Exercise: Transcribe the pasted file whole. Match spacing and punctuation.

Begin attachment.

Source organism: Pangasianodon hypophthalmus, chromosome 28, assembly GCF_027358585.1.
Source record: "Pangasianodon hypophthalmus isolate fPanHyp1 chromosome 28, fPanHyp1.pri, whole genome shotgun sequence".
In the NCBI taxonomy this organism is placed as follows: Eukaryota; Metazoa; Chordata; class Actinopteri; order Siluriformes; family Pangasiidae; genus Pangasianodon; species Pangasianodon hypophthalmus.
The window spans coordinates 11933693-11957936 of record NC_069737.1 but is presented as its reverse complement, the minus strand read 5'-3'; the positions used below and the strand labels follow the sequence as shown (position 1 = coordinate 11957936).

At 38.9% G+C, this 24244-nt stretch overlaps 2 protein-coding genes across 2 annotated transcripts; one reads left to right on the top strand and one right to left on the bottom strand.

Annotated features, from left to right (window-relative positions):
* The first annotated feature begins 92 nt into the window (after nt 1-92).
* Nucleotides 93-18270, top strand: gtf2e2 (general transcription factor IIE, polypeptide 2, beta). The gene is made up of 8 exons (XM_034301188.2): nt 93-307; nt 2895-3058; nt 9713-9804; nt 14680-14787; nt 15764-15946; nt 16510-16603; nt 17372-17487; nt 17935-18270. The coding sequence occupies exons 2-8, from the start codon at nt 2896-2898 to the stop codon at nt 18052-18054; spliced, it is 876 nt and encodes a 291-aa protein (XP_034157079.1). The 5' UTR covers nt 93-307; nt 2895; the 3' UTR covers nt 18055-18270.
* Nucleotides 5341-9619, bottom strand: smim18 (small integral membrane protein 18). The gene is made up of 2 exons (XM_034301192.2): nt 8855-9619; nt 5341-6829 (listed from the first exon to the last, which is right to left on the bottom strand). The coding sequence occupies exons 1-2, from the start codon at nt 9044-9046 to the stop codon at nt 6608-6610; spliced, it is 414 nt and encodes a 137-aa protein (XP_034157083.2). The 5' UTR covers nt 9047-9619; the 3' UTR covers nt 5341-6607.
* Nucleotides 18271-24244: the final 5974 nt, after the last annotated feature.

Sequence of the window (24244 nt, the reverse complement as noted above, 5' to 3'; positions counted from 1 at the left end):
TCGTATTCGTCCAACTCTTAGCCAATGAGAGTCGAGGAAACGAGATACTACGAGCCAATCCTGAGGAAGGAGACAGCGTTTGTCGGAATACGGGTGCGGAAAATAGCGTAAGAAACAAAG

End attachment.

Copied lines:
Source organism: Pangasianodon hypophthalmus, chromosome 28, assembly GCF_027358585.1.
Source record: "Pangasianodon hypophthalmus isolate fPanHyp1 chromosome 28, fPanHyp1.pri, whole genome shotgun sequence".
In the NCBI taxonomy this organism is placed as follows: Eukaryota; Metazoa; Chordata; class Actinopteri; order Siluriformes; family Pangasiidae; genus Pangasianodon; species Pangasianodon hypophthalmus.
The window spans coordinates 11933693-11957936 of record NC_069737.1 but is presented as its reverse complement, the minus strand read 5'-3'; the positions used below and the strand labels follow the sequence as shown (position 1 = coordinate 11957936).

At 38.9% G+C, this 24244-nt stretch overlaps 2 protein-coding genes across 2 annotated transcripts; one reads left to right on the top strand and one right to left on the bottom strand.

Annotated features, from left to right (window-relative positions):
* The first annotated feature begins 92 nt into the window (after nt 1-92).
* Nucleotides 93-18270, top strand: gtf2e2 (general transcription factor IIE, polypeptide 2, beta). The gene is made up of 8 exons (XM_034301188.2): nt 93-307; nt 2895-3058; nt 9713-9804; nt 14680-14787; nt 15764-15946; nt 16510-16603; nt 17372-17487; nt 17935-18270. The coding sequence occupies exons 2-8, from the start codon at nt 2896-2898 to the stop codon at nt 18052-18054; spliced, it is 876 nt and encodes a 291-aa protein (XP_034157079.1). The 5' UTR covers nt 93-307; nt 2895; the 3' UTR covers nt 18055-18270.
* Nucleotides 5341-9619, bottom strand: smim18 (small integral membrane protein 18). The gene is made up of 2 exons (XM_034301192.2): nt 8855-9619; nt 5341-6829 (listed from the first exon to the last, which is right to left on the bottom strand). The coding sequence occupies exons 1-2, from the start codon at nt 9044-9046 to the stop codon at nt 6608-6610; spliced, it is 414 nt and encodes a 137-aa protein (XP_034157083.2). The 5' UTR covers nt 9047-9619; the 3' UTR covers nt 5341-6607.
* Nucleotides 18271-24244: the final 5974 nt, after the last annotated feature.

Sequence of the window (24244 nt, the reverse complement as noted above, 5' to 3'; positions counted from 1 at the left end):
TCGTATTCGTCCAACTCTTAGCCAATGAGAGTCGAGGAAACGAGATACTACGAGCCAATCCTGAGGAAGGAGACAGCGTTTGTCGGAATACGGGTGCGGAAAATAGCGTAAGAAACAAAG